After Kerry Andrew opened our Unexpected Rivalries series back in March, we are delighted to welcome back Andrew Harding, deviser of an eponymous blog and a man we have invited to muse on those clubs likely to get the goat of the average Shrew. True, Hereford remain the most indelible foe, but in the spirit of the series, Andrew, who can be followed on Twitter here, spreads the net wider, clearly spoiling for disagreement.
Opposition goading is part of the whole spectacle of football. They might well have won more trophies and have a much greater fanbase than you but as far as you and your fellow supporters are concerned, it is your club that are ‘the greatest team that the world has ever seen.’ Terrace song-standards aside, rivalries tend to shape footballing opinions before the media has been able to manipulate the image of a given footballer to make you detest/adore them (delete as applicable).
Shrewsbury Town’s rivalries have tended to be strictly local but recent times have seen the net cast further afield following expanding divisional divides with Wrexham as well as the perils that have befallen teams from Chester and Telford. There have been moments that have sparked brief moments of tension but they’ve tended to have been minor agitators that have barely been reciprocal. A lot of those intermittent rivalries have been more born of frustration at other factors i.e. refereeing (Wycombe Wanderers and the goal that never should have been) and particular players (Jake Robinson served as an interesting side story to conflicts with Torquay United).
Recent years have seen the Shrews able to create a rivalry with Port Vale and make an old one a lot more aggressive in Hereford United.
The rivalry with Port Vale has been a fairly recent development and as both have run out of more immediate local options, it seems an inevitable one. To a Shropshire mind, Port Vale are desperate to unleash anger borne of the frustration caused by their financial issues and the ever-increasing gap between themselves and the long-standing antagonists to their tale, Stoke City. For the Shrews, the aforementioned search for a tougher, grittier enmity. Recent clashes have seen it boil over on a few occasions.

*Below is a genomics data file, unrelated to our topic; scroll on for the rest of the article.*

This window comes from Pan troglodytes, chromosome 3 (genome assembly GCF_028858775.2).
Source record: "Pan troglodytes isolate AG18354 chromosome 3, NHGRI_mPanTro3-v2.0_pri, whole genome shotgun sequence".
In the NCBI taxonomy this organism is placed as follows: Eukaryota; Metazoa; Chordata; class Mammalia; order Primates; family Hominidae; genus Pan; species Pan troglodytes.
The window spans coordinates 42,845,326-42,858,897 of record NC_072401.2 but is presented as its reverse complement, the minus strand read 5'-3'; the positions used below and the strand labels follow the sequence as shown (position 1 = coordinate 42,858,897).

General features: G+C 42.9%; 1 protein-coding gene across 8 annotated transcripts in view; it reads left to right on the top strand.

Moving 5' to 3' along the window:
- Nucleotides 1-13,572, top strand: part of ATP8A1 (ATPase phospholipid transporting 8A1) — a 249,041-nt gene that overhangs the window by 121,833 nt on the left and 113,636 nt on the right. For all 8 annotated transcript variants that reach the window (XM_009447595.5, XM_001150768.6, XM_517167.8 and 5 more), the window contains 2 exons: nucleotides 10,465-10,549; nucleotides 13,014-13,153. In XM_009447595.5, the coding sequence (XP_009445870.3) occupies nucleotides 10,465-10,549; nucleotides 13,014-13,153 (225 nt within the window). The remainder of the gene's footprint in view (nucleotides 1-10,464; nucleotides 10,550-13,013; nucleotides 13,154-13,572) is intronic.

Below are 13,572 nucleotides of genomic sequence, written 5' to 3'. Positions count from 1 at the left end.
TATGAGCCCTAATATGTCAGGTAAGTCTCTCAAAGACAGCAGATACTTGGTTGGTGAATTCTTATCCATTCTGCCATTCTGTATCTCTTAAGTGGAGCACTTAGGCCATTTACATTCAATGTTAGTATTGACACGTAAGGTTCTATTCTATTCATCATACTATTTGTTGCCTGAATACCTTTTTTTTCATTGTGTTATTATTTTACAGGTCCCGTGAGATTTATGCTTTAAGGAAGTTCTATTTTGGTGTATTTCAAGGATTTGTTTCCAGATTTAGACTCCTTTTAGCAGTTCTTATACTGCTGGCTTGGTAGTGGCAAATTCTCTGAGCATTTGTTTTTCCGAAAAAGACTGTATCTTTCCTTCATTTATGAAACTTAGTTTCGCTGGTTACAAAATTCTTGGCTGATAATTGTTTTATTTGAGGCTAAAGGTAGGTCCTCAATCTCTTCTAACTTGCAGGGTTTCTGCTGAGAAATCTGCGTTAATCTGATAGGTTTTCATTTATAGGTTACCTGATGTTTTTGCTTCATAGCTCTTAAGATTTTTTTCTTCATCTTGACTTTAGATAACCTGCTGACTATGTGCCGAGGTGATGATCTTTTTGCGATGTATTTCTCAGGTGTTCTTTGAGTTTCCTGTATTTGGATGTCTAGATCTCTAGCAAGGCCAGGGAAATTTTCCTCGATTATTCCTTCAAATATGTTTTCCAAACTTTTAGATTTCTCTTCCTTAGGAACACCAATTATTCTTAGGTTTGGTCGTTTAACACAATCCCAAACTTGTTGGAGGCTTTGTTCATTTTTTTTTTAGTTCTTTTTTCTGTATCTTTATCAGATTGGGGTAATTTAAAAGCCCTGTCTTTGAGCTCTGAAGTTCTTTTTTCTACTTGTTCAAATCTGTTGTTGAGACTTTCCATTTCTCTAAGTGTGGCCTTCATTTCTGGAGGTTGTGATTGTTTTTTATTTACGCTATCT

When growing up as a Shrew, Port Vale were never on the radar of discontent. It was reserved specifically for Wrexham; indeed any Welsh team. The chant directed at Salop by those further away from the Welsh border certainly doesn’t ring true in moments with the Welsh teams but after those clashes in the nineties, the matches with the Swans and the Bluebirds (I still find it difficult to call them the Red Dragons) are a long memory; one that will be even further away should Cardiff’s supposed cash injection bear fruit .
Promotion to League 1 last season combined with their relegation to non-league means that the heated rivalry with Hereford United could be given some time to cool off. Matters involving the Bulls have been much more intense, mainly thanks to Graham Turner’s move back along the A49. Much was made of his defection and clashes between the clubs since have seen the Shrews come out victorious on all occasions. Perhaps a few years apart will help as there have been some unsavoury scenes at recent meetings. Hereford’s hiring of former Shrews boss Gary Peters as Director of Football didn’t exactly quell matters.
This coming season serves up a quandary for Salopians. League 1 presents the Shrews with an old foe in the shape of Walsall but there’s not a lot else expected in the rivalry stakes this year. Indeed, the net of contempt is likely to be thrown further still and animosity with Swindon Town could blossom. Last season’s game at the County Ground caused Graham Turner to explode rather angrily. Add to that James Collins’ departure and the growing irritation caused by everyone’s favourite Mussolini fan Paolo Di Canio and you just might have something to build a possibly sustainable rivalry on. Unfortunately, it would appear that the powers-that-be at Swindon are more predisposed to loosening the purse strings than Roland Wycherley and the board so it just might be one of those that keep the Salop faithful pre-occupied until a rivalry more meaningful comes along.
In some twisted ideal, antagonistic matters would be relit with Wrexham. Indeed, some Wrexham supporters thought it would be good to break into the Greenhous Meadow and spray club-based graffiti over Graham Turner’s office door last season. It would appear that Wycherley would like a more unexpected rivalry with a club higher up the ladder as would many Shrews fans. There always remains that flame that won’t quite go out though. Thank you for the reminder, hooligans of Wrexham.